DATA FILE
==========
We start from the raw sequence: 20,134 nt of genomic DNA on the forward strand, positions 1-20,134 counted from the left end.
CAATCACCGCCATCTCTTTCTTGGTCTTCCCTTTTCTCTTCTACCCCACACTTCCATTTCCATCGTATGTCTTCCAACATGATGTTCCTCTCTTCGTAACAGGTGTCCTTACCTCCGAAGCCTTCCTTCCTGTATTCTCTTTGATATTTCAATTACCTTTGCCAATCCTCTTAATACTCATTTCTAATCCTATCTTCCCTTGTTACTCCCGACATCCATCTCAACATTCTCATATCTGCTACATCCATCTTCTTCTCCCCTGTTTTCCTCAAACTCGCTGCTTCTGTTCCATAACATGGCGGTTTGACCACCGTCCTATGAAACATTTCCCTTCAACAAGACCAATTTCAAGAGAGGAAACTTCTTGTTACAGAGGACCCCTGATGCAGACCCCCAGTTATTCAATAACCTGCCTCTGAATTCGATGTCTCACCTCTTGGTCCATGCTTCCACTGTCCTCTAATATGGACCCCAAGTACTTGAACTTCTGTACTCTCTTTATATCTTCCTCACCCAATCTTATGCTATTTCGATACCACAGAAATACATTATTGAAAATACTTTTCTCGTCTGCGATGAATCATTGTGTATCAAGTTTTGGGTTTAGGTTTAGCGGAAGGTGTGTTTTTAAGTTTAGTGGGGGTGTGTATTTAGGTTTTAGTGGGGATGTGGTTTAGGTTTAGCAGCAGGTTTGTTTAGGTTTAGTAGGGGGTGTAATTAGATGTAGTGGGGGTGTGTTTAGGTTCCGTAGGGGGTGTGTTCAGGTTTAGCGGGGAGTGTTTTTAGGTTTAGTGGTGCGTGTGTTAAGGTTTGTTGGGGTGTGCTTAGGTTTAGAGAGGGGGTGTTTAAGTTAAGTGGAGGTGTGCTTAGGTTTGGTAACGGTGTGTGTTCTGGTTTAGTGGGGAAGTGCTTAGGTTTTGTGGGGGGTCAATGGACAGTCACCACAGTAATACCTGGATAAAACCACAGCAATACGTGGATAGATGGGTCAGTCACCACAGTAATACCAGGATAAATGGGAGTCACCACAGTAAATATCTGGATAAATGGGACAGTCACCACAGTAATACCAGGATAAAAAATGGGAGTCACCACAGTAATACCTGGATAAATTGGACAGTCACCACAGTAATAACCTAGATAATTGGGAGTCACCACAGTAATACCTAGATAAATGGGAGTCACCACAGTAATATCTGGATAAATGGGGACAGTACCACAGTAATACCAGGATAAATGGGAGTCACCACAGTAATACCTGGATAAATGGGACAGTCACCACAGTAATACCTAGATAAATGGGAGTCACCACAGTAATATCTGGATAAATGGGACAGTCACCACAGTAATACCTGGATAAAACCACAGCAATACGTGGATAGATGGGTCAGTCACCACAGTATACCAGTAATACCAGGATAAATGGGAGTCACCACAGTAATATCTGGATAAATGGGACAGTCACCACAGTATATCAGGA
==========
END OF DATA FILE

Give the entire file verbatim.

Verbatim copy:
We start from the raw sequence: 20,134 nt of genomic DNA on the forward strand, positions 1-20,134 counted from the left end.
CAATCACCGCCATCTCTTTCTTGGTCTTCCCTTTTCTCTTCTACCCCACACTTCCATTTCCATCGTATGTCTTCCAACATGATGTTCCTCTCTTCGTAACAGGTGTCCTTACCTCCGAAGCCTTCCTTCCTGTATTCTCTTTGATATTTCAATTACCTTTGCCAATCCTCTTAATACTCATTTCTAATCCTATCTTCCCTTGTTACTCCCGACATCCATCTCAACATTCTCATATCTGCTACATCCATCTTCTTCTCCCCTGTTTTCCTCAAACTCGCTGCTTCTGTTCCATAACATGGCGGTTTGACCACCGTCCTATGAAACATTTCCCTTCAACAAGACCAATTTCAAGAGAGGAAACTTCTTGTTACAGAGGACCCCTGATGCAGACCCCCAGTTATTCAATAACCTGCCTCTGAATTCGATGTCTCACCTCTTGGTCCATGCTTCCACTGTCCTCTAATATGGACCCCAAGTACTTGAACTTCTGTACTCTCTTTATATCTTCCTCACCCAATCTTATGCTATTTCGATACCACAGAAATACATTATTGAAAATACTTTTCTCGTCTGCGATGAATCATTGTGTATCAAGTTTTGGGTTTAGGTTTAGCGGAAGGTGTGTTTTTAAGTTTAGTGGGGGTGTGTATTTAGGTTTTAGTGGGGATGTGGTTTAGGTTTAGCAGCAGGTTTGTTTAGGTTTAGTAGGGGGTGTAATTAGATGTAGTGGGGGTGTGTTTAGGTTCCGTAGGGGGTGTGTTCAGGTTTAGCGGGGAGTGTTTTTAGGTTTAGTGGTGCGTGTGTTAAGGTTTGTTGGGGTGTGCTTAGGTTTAGAGAGGGGGTGTTTAAGTTAAGTGGAGGTGTGCTTAGGTTTGGTAACGGTGTGTGTTCTGGTTTAGTGGGGAAGTGCTTAGGTTTTGTGGGGGGTCAATGGACAGTCACCACAGTAATACCTGGATAAAACCACAGCAATACGTGGATAGATGGGTCAGTCACCACAGTAATACCAGGATAAATGGGAGTCACCACAGTAAATATCTGGATAAATGGGACAGTCACCACAGTAATACCAGGATAAAAAATGGGAGTCACCACAGTAATACCTGGATAAATTGGACAGTCACCACAGTAATAACCTAGATAATTGGGAGTCACCACAGTAATACCTAGATAAATGGGAGTCACCACAGTAATATCTGGATAAATGGGGACAGTACCACAGTAATACCAGGATAAATGGGAGTCACCACAGTAATACCTGGATAAATGGGACAGTCACCACAGTAATACCTAGATAAATGGGAGTCACCACAGTAATATCTGGATAAATGGGACAGTCACCACAGTAATACCTGGATAAAACCACAGCAATACGTGGATAGATGGGTCAGTCACCACAGTATACCAGTAATACCAGGATAAATGGGAGTCACCACAGTAATATCTGGATAAATGGGACAGTCACCACAGTATATCAGGA